Featured Research

from universities, journals, and other organizations

Tailored Treatments: Promising Designer Drug Provides New Insight Into Cancer Biology

Date:
November 15, 2006
Source:
Cell Press
Summary:
Scientists are making progress toward unraveling the molecular mysteries that underlie cancer progression and treatment resistance. Two studies in the November 2006 issue of the journal Cancer Cell, published by Cell Press, provide mechanistic details that may explain why the small-molecule chemical ABT-737 is emerging as a unique and effective anticancer agent.

Scientists are making progress toward unraveling the molecular mysteries that underlie cancer progression and treatment resistance. Two studies in the November 2006 issue of the journal Cancer Cell, published by Cell Press, provide mechanistic details that may explain why the small-molecule chemical ABT-737 is emerging as a unique and effective anticancer agent. The studies also demonstrate that pharmacological manipulation of specific signaling molecules can make resistant cancer cells sensitive to treatment with ABT-737. These studies provide support for the idea that examination of the molecular profile of individual tumors can provide useful information for guiding treatment decisions.

Related Articles


Cell survival molecules like BCL-2 are abnormally regulated and overactive in many tumors and are thought to promote cancer progression and protect cancer cells from cancer therapies. In normal cells, BH3 proteins bind to and inhibit BCL-2. Therefore, researchers have attempted to design compounds that are similar to these natural antagonists to use as weapons against cancer cells. The synthetic BH3 mimetic ABT-737 has been shown to interact strongly with BCL-2 but weakly with other BCL-2 family members, such as MCL-1, and has been described as an excellent candidate for further research.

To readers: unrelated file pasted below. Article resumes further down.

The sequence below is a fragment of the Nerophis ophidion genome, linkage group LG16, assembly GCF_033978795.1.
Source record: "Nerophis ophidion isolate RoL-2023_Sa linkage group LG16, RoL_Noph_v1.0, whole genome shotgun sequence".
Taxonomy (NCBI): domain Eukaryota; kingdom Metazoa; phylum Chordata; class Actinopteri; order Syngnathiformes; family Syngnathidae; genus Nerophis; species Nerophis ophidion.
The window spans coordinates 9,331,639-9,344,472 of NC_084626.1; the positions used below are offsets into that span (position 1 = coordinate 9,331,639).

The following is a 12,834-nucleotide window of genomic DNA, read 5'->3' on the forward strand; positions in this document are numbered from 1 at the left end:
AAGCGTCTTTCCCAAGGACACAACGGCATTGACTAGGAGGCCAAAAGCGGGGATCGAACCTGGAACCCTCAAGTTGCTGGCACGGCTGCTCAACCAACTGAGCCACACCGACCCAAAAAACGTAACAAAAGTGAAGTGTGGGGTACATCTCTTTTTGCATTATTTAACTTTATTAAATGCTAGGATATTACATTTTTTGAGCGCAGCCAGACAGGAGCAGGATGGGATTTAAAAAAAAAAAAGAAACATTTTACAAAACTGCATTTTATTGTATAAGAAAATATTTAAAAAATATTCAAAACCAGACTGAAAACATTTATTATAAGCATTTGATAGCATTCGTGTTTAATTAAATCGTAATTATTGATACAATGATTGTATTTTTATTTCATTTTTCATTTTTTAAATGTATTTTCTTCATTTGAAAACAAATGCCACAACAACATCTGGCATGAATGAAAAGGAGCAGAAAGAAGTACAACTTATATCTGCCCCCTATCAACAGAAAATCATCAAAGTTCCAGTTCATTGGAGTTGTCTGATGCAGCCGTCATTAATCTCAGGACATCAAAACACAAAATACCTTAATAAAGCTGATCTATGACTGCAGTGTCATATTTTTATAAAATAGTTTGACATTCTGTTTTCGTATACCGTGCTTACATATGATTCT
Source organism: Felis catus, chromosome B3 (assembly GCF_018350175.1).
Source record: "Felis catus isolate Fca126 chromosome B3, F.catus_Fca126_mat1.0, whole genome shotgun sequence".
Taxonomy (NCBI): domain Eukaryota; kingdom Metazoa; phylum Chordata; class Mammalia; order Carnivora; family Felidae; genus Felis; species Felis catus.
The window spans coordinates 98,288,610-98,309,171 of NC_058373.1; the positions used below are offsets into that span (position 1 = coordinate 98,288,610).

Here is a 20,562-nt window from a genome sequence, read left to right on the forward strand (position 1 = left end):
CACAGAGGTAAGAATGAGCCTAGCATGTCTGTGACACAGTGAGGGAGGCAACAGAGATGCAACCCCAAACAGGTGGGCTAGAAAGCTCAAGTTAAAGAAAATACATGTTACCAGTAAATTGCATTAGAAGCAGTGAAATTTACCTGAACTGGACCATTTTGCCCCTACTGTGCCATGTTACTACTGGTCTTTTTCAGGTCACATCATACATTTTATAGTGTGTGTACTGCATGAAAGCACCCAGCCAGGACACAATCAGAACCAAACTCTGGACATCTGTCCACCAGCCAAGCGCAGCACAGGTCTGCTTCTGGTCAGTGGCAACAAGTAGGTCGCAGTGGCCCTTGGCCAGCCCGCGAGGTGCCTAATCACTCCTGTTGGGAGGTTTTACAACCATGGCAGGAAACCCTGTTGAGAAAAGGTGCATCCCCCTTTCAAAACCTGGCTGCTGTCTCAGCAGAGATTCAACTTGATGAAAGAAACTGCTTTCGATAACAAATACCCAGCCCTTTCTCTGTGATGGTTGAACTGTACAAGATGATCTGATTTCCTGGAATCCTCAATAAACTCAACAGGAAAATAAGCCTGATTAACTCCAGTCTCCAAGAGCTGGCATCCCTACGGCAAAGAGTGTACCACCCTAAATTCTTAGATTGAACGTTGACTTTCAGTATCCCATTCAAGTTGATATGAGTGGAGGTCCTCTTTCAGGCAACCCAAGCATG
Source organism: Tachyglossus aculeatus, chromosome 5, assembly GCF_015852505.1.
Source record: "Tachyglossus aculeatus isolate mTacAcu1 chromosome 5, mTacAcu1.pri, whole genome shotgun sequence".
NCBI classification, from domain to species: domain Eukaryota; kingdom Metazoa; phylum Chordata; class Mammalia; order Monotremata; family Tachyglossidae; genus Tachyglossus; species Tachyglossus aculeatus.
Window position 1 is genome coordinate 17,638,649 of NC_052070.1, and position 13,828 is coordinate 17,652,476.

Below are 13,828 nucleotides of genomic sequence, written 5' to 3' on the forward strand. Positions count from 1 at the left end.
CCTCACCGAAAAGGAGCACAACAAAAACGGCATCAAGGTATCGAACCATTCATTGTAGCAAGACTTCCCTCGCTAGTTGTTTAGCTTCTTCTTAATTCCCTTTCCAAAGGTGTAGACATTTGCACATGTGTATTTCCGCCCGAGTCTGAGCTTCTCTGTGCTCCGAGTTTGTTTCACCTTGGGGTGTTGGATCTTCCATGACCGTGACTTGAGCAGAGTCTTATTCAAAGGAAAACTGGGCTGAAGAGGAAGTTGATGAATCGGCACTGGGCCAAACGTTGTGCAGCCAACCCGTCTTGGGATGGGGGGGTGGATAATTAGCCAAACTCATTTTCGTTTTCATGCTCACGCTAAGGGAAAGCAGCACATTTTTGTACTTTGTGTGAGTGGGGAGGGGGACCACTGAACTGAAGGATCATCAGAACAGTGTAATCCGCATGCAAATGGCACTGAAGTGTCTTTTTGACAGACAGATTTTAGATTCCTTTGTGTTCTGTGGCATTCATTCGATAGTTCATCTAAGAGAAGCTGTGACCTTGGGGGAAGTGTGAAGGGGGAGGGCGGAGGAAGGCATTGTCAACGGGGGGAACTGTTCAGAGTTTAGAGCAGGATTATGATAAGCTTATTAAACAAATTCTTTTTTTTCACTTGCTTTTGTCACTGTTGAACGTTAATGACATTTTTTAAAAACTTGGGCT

Dr. Michael Andreeff from The University of Texas M.D. Anderson Cancer Center and colleagues found that ABT-737 effectively kills acute myeloid leukemia (AML) cells without affecting normal blood cells. However, the researchers observed that cancer cells with high levels of the cell survival molecule MCL-1 were much less sensitive to ABT-737 treatment. Further experiments demonstrated that pharmacologic inhibition of MCL-1 or inhibition of MCL-1 through RNA interference restored sensitivity of leukemic cells and definitively identified MCL-1 as an ABT-737 resistance factor. The researchers suggest that specific BCL-2 family proteins may define resistance to this BH3 mimetic.

In a separate study, Dr. David C.S. Huang from The Walter and Eliza Hall Institute of Medical Research in Australia and colleagues demonstrated that resistant cells can be sensitized to ABT-737 by using varied approaches that destabilize or inactivate MCL-1. Dr. Huang's group concludes that ABT-737 should be effective against tumors that exhibit BCL-2 overexpression and low MCL-1 levels or when used in combination with MCL-1 inhibitors. "The mechanistic insights provided here suggest ways in which ABT-737 might be used efficaciously as a single agent and in combination therapy. Our studies provide a rational basis for designing clinical trials of this highly promising agent and a benchmark for systematically evaluating BH3 mimetic compounds," writes Dr. Huang.


Story Source: